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Disabil Rehabil. 2015;37(9):795-801. doi: 10.3109/09638288.2014.946154. Epub 2014 Aug 1.

Motivators for uptake and maintenance of exercise: perceptions of long-term stroke survivors and implications for design of exercise programmes.

Author information

1
Institute of Health Research, University of Exeter Medical School , Exeter , UK .

Abstract

PURPOSE:

Exercise-after-stroke programmes are increasingly being provided to encourage more physical exercise among stroke survivors, but little is known about what motivates people with stroke to participate in them. This research aimed to identify factors that motivate long-term stroke survivors to exercise, and the implications for programme design.

METHODS:

In two separate studies, focus groups and individual interviews were used to investigate the views of long-term stroke survivors on exercise and participating in exercise programmes. Their data were analysed thematically, and the findings of the studies were synthesised.

RESULTS:

Eleven stroke survivors and two partners took part in two focus groups; six other stroke survivors (one with a partner) were interviewed individually. Factors reported to influence motivation were the psychological benefits of exercise, a desire to move away from a medicalised approach to exercise, beliefs about stroke recovery, and on-going support to sustain commitment. A number of potential implications of these themes for exercise programme design were identified.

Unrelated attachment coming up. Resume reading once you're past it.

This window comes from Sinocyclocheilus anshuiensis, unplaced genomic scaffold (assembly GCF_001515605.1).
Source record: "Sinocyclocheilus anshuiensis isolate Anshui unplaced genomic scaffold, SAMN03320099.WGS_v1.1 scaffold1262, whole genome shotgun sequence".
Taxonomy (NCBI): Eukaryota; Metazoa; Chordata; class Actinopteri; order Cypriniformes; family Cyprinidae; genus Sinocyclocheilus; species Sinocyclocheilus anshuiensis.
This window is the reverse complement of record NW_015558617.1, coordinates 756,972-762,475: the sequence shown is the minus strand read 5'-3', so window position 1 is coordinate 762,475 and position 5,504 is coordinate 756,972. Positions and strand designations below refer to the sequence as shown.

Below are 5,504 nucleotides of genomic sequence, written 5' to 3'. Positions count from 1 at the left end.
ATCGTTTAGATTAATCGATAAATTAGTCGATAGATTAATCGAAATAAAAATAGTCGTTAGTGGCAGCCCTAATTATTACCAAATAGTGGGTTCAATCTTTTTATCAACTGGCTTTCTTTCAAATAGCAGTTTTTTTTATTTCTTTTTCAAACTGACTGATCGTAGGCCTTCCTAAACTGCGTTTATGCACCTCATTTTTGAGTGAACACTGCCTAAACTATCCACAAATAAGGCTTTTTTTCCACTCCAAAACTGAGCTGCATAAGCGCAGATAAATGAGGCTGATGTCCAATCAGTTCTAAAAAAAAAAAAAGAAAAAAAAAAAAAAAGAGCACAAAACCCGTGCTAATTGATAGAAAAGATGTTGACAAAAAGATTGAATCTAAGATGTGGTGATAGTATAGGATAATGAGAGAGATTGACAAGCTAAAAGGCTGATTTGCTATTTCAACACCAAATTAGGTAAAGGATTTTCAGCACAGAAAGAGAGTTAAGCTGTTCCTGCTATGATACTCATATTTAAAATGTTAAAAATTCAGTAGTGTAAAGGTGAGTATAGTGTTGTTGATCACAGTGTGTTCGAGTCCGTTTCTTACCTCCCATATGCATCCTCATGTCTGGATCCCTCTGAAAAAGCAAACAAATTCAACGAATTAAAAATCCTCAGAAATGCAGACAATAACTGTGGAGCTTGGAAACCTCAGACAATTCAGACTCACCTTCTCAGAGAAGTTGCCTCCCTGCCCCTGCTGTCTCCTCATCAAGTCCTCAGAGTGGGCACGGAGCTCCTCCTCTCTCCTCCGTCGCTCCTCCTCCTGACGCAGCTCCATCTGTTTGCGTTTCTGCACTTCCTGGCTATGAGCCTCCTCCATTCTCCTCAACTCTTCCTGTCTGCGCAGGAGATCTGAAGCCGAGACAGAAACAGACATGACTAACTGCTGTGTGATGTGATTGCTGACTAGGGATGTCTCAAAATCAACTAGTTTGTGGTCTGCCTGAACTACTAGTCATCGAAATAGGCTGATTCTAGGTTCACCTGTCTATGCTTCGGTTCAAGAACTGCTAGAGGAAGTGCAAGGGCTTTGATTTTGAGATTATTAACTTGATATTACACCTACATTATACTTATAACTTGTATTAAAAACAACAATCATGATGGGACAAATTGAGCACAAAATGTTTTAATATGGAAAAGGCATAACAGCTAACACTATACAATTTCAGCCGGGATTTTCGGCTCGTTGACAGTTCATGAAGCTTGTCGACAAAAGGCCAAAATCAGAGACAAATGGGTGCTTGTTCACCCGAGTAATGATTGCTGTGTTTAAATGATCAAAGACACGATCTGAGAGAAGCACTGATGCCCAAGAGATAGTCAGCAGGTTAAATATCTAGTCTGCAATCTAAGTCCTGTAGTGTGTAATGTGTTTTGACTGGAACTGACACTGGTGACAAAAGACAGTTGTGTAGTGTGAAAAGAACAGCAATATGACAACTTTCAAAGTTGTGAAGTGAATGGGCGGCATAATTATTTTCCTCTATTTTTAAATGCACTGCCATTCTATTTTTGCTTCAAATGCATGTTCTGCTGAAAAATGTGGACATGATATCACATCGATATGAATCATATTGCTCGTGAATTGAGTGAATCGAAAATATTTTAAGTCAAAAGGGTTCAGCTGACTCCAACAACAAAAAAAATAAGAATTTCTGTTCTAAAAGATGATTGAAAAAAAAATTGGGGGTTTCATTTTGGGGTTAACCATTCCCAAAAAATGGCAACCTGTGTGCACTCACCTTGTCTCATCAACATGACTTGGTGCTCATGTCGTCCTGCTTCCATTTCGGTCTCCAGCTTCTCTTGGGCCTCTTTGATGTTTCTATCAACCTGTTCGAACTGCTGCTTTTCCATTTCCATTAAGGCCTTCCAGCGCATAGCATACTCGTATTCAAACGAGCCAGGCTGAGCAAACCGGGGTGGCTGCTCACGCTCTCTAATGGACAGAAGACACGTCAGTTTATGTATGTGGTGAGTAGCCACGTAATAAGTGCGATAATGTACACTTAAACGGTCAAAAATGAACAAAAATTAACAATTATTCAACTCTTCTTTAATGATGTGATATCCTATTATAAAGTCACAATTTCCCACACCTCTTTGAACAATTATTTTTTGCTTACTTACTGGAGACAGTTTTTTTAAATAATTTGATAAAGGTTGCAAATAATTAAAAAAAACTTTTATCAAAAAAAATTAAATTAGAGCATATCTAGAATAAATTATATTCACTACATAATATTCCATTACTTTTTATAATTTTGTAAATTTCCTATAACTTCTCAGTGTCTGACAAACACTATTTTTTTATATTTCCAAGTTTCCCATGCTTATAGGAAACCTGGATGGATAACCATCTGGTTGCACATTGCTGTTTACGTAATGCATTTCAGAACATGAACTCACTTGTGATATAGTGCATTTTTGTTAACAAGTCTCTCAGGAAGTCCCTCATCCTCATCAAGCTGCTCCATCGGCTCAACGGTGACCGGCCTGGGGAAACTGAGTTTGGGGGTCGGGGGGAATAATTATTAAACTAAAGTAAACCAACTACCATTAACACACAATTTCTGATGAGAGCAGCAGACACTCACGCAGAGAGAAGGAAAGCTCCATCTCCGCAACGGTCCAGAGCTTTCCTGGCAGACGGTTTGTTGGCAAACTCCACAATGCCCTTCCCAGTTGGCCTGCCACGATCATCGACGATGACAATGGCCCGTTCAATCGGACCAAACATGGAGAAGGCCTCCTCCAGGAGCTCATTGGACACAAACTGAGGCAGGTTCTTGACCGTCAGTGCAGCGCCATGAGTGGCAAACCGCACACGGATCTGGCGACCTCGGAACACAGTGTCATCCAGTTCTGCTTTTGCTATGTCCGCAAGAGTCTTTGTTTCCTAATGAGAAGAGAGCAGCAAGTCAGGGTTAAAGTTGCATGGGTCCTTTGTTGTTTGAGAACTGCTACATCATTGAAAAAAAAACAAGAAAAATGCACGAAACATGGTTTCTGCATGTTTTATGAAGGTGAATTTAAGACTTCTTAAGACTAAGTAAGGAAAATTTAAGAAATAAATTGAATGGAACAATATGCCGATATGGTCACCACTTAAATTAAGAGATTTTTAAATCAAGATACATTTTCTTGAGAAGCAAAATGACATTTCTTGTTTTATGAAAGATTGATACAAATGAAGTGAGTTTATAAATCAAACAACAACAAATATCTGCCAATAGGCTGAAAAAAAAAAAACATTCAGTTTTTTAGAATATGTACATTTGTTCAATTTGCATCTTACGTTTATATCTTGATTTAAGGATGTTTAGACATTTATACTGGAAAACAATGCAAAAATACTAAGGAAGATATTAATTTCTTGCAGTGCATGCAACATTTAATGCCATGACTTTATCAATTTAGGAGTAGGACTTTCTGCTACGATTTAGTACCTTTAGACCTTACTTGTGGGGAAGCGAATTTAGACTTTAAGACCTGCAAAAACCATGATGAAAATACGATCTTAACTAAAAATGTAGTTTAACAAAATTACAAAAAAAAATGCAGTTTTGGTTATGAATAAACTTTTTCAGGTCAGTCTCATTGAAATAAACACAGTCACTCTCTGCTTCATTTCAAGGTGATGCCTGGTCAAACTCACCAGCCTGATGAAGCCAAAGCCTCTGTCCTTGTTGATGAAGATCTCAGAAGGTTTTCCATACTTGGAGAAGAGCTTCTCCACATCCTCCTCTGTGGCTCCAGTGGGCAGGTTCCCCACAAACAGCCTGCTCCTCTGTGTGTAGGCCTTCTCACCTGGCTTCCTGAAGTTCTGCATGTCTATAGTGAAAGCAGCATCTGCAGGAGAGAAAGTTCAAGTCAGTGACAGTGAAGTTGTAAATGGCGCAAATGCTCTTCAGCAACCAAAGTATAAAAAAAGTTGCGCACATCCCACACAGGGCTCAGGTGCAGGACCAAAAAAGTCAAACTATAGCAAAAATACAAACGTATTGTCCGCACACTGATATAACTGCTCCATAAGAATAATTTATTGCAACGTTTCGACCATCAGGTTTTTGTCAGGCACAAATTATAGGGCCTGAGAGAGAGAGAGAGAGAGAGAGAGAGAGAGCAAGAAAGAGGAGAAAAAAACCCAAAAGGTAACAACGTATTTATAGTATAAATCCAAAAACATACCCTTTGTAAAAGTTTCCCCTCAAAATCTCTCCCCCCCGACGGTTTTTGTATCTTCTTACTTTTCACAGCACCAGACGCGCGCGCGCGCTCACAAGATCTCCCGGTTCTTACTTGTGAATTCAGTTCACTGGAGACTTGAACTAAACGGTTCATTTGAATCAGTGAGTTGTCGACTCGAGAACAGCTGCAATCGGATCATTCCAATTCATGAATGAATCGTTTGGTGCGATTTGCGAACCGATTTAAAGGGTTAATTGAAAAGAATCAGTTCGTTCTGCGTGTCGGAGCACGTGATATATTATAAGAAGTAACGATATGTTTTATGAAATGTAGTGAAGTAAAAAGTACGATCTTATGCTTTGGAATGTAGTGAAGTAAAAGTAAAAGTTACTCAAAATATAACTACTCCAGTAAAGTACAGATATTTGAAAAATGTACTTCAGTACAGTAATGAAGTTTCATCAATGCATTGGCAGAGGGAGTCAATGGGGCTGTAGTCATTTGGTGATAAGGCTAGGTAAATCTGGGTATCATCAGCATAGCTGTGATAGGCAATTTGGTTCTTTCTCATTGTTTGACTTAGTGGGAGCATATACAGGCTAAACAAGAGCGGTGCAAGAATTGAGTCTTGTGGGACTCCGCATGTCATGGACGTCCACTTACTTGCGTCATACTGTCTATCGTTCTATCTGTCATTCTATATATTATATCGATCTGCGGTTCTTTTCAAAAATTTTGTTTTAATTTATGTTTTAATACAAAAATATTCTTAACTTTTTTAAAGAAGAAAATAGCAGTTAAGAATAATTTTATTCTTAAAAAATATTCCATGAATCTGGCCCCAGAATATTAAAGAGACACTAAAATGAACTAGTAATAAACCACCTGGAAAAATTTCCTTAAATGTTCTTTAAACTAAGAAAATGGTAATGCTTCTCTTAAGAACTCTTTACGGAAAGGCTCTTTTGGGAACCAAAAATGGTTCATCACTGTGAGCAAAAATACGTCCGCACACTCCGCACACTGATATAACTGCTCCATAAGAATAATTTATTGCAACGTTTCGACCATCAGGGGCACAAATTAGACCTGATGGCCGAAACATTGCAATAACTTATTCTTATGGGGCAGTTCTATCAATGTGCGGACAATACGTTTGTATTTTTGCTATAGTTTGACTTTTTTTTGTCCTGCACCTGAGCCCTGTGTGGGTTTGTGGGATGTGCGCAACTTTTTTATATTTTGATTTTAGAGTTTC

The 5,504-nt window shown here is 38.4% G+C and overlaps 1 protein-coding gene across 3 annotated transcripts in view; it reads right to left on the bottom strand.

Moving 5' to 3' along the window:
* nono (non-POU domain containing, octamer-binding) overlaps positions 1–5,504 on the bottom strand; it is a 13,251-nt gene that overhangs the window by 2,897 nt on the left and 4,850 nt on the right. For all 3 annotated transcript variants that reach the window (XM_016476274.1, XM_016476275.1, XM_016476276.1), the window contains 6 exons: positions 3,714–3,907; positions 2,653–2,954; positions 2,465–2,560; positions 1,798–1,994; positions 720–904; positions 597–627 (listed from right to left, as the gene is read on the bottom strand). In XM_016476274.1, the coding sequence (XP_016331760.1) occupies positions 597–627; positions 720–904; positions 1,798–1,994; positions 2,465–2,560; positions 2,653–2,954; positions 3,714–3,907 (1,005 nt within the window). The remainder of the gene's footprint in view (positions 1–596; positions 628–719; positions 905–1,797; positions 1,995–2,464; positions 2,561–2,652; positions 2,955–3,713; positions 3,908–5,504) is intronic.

CONCLUSIONS:

A range of personal beliefs and attitudes and external factors may affect the motivation to exercise, and these vary between individuals. Addressing these factors in the design of exercise programmes for long-term stroke survivors may enhance their appeal and so encourage greater engagement in exercise.

IMPLICATIONS FOR REHABILITATION:

Exercise programmes may be more attractive to long-term stroke survivors if the psychological well-being benefits of participation are emphasised in their promotion. Some participants will be more attracted by programmes that are de-medicalised, for example, by being located away from clinical settings, and led by or involving suitably-trained non-clinicians. Programmes offered in different formats may attract stroke survivors with different beliefs about the value of exercise in stroke recovery. Programmes should provide explicit support strategies for on-going engagement in exercise.

KEYWORDS:

Chronic; exercise; motivation; service provision; stroke

PMID:
25082472
DOI:
10.3109/09638288.2014.946154
[Indexed for MEDLINE]

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